Welcome back, Careblazer.
In last week’s blog post I talked about creating your own joy plan for living with dementia. This week I want to talk about how to die with dementia - in a way that you want. This is from the book Dementia Reimagined that I’ve been talking about and I want to share with you Dr. Powell’s insightful thoughts on dying with dignity in a way that you want; not just the way that others want.
If you would like to watch my video on this topic, click here.
Dr. Powell states the type of death most American's don’t want - in an intensive care unit, hooked up to various machines and tubes, being poked and observed by busy workers, sedated, tied down and suffering is actually one of the more common ways American’s die. Most older Americans say they want to die at home. But, 75 percent of people dying in hospitals are over 65 years old.
In order to avoid this type of death, you have to be informed & know your options. Otherwise, it’s easy for your end of life care to be based on the wishes of doctors, nursing homes, and others. She says “bad care is the default” and if you want to increase the chances you can die in the way you want, you have to prepare for it now.
I think this topic, while sobering, is important to talk about. Not only for you as you start to age but for your LOWD. Careblazers talk to me a lot about their difficulty deciding whether or not to pursue treatments, surgeries, and various procedures for their LO. I hope this post will give you some things to consider as you find yourself more and more in the position of deciding about your LO’s medical care.
Before I get into the details, a quick reminder that if you haven’t already, save your spot for my free upcoming live care class on how to lower your dementia caregiver stress and feel better using the Careblazer map system I created. The link to sign up is here.
Here are her thoughts on reducing your chances of spending your final years in and out of the hospital with various procedures. These takeaways are good for you to know should you find yourself in this situation and its definitely good for you to know as you care for your LOWD who continues to decline.
One of the biggest challenges that stop people from having what they would consider being a good death is the failure for people to realize that dementia is fatal. Once someone is in the end stage of dementia, there is no way to escape that dementia will eventually take the life of someone with dementia. When we ignore or are in denial that dementia is fatal, we start to grasp at all kinds of aggressive medical interventions and procedures with the hope that it will help. When in reality it leads to more suffering for you and definitely for your LOWD.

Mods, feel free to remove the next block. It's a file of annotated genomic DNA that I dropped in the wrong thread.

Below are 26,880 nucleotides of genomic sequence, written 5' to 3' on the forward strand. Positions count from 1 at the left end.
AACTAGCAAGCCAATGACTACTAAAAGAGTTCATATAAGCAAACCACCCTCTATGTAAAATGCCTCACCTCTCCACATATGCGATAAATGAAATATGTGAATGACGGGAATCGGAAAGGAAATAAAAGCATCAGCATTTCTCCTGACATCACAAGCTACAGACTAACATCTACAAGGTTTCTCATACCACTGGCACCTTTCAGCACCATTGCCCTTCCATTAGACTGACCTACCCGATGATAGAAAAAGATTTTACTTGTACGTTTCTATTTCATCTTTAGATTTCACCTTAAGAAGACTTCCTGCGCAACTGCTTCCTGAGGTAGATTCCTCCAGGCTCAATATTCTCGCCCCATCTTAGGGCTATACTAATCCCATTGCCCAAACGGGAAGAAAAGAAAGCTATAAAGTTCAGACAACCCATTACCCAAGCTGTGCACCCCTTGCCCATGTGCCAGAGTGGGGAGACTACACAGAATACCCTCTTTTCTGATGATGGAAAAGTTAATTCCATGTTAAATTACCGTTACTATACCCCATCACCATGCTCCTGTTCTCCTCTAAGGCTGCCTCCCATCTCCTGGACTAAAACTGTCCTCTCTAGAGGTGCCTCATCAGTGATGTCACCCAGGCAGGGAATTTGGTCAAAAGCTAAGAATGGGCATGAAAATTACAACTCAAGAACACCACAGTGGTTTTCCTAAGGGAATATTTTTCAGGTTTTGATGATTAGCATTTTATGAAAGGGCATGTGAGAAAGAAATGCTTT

There is a difference between not getting aggressive and invasive treatment and getting treatment that relieves suffering. In end-stage dementia, she recommends that the focus should be on treatments that relieve suffering and I totally agree. The goal is to make you or your LOWD comfortable, not to extend the length of their life at the expense of their quality of life.
Sometimes, Careblazers may feel like if they don’t follow through with every recommendation or available procedure, then they are “giving up” on their LOWD. But in reality, especially at the end stage of the disease, the primary outcome of having more medical procedures is more suffering for your LO. You aren’t giving up, you’re trying to prevent unnecessary suffering.
The author makes it very clear that the goal isn’t to stop all treatment for people with severe dementia. The goal is to focus on treatment that reduces suffering. The goal shouldn’t be to prolong their life at the expense of their quality of life. I haven’t seen specific research on this, but I’m willing to bet most people with dementia don’t want to prolong their life.
Would you want to prolong your life if you had severe dementia or would you want to be as comfortable and pain-free as possible?
She used several examples of doctors saying your LOWD needs_____ treatment, or they will die. A feeding tube for example. She mentions that type of reasoning is never a good enough reason to pursue treatment for someone in the end stage of dementia. Your LOWD is going to die regardless. Instead, encourages you to ask how and if the treatment will get your LO closer to the death they want.
Essentially, she recommends that EVERY treatment for someone who has end-stage dementia should lead to comfort. Declining some of the other medical interventions you will be offered may be the kindest thing for your LOWD.
Careblazers, I know this isn’t an easy topic, but I hope it gives you a new lens to view things when it comes to pursuing various treatments for your LOWD.
The link to the book I refer to in this post, Dementia Reimagined is here
I’ll be back next week with another topic and I hope to see many of you soon in my upcoming live class.